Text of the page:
More Canadian boomers said they would favour a detached home over downsizing to a condominium if they were to purchase a primary residence in the next few years.
A new survey from Royal LePage that was conducted in June found that 35 per cent of this cohort is thinking of buying a home and 45 per cent believe now is a good time to sell.
As of 2020, according to StatsCan, there are 3.2 million boomers born between 1946 and 1965. Royal LePage President and CEO Phil Soper says they have no plans on slowing down. “Fully vaccinated, and turning a cold shoulder to retirement, the typical member of this huge demographic is enjoying an empty nest and believes real estate is a good investment,” he says. “Millions of boomers are expected to wade into the market over the next five years.”
More than half (57 per cent) of respondents said they would purchase a detached house if they were to buy, while 19 per cent said they would prefer an apartment/condominium. Fifty-two per cent of boomer homeowners said they would prefer to renovate their existing home rather than purchase another, and an additional 24 per cent said they would consider it.
Of the 35 per cent of boomers who say they are considering purchasing a place to live in the next five years, 56 per cent say they would consider moving to a rural or recreational region.
Twenty-eight per cent say they would consider purchasing a larger home than the one they currently reside in, 56 per cent would consider a similarly-sized property, and 63 per cent would consider downsizing. The most popular reason for downsizing is less home maintenance (71 per cent), followed by more retirement money and travel. Nine per cent said they would help their children purchase a home.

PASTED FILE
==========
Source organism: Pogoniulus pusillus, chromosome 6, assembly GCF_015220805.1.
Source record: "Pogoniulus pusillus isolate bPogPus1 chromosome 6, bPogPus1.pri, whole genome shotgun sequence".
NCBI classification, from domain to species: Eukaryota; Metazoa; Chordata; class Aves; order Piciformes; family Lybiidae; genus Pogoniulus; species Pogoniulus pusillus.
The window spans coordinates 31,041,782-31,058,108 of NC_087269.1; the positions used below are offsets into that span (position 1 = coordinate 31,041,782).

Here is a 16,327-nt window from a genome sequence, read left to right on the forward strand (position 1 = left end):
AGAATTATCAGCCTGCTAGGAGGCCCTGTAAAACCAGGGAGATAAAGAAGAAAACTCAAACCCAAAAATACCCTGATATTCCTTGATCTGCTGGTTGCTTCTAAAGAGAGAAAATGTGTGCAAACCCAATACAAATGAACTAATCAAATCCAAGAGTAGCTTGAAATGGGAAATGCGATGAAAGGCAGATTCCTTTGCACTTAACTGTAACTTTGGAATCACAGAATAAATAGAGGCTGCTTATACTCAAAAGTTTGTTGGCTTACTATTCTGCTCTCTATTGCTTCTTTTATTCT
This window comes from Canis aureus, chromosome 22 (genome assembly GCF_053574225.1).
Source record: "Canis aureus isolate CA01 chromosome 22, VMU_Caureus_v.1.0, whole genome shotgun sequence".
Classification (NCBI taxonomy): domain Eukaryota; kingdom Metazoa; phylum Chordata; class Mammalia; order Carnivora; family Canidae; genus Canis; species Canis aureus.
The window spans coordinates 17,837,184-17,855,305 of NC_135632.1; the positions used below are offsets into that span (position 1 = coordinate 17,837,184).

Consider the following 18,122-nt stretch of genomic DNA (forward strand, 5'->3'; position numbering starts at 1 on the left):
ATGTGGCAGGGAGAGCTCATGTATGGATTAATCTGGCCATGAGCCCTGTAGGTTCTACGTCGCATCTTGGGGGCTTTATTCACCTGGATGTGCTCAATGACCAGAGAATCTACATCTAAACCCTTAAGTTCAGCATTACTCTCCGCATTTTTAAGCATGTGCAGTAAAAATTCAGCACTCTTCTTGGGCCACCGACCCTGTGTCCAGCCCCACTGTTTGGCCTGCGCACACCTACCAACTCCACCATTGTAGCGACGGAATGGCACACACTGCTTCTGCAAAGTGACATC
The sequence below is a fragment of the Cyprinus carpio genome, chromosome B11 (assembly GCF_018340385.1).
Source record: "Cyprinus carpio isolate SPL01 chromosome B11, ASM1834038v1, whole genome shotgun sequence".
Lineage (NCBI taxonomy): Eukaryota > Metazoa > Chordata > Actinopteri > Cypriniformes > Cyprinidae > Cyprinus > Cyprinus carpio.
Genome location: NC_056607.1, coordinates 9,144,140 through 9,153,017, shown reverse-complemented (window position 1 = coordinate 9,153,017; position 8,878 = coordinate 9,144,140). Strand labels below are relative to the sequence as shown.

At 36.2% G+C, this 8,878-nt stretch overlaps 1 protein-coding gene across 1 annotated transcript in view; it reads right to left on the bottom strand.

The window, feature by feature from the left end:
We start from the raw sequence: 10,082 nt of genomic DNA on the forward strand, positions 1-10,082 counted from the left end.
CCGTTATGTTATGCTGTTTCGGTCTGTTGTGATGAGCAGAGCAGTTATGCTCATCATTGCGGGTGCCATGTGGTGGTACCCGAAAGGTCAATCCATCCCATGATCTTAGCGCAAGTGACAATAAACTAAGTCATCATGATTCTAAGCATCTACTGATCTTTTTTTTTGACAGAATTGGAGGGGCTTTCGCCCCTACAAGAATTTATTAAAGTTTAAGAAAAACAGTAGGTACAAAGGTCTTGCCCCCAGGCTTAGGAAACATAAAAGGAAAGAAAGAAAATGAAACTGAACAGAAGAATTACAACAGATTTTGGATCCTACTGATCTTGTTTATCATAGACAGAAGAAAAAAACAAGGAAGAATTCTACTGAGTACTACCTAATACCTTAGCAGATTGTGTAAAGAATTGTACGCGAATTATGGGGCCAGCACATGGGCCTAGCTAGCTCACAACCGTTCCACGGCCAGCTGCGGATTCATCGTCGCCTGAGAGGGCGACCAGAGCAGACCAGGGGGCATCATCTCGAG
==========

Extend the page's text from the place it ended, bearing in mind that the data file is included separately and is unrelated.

“Turning full circle to those carefree, pre-children years, most boomers are looking for a home that requires less maintenance,” says Soper. Paradoxically, they also yearn for country living and don’t want to sacrifice living space. Look for the continued growth of managed communities in exurban and recreational regions.”
Working boomers largely did not consider their region affordable and 42 per cent said they would consider a move to a different city, near or during retirement.
Since the onset of the COVID-19 pandemic, more than 550,000 Canadian boomers have sold their homes or are in the process of selling, and at least 90 per cent said the global health crisis neither caused their plans of moving to be postponed nor expedited.
‘Bank of mom and dad’
Twenty-five per cent of boomers say they have or would consider gifting or loaning money to a child to help with the purchase of a home as home prices skyrocket across the country. In Vancouver, that figure reaches as high as 34 per cent.
“Affordability is a major issue for young Canadians and with stricter mortgage stress test measures in place, they must clear higher hurdles,” says Soper. “Many are turning to the so-called ‘bank of mom and dad’ to achieve the dream of home ownership. The parental bank appears willing, even if it means delaying retirement.”
A recent Royal LePage and Sagen survey of first-time homebuyers in Canada found that the majority felt anxious about missing out on a property they wanted because of an insufficient down payment. That figure increased to 75 per cent in Toronto and 69 per cent in Vancouver.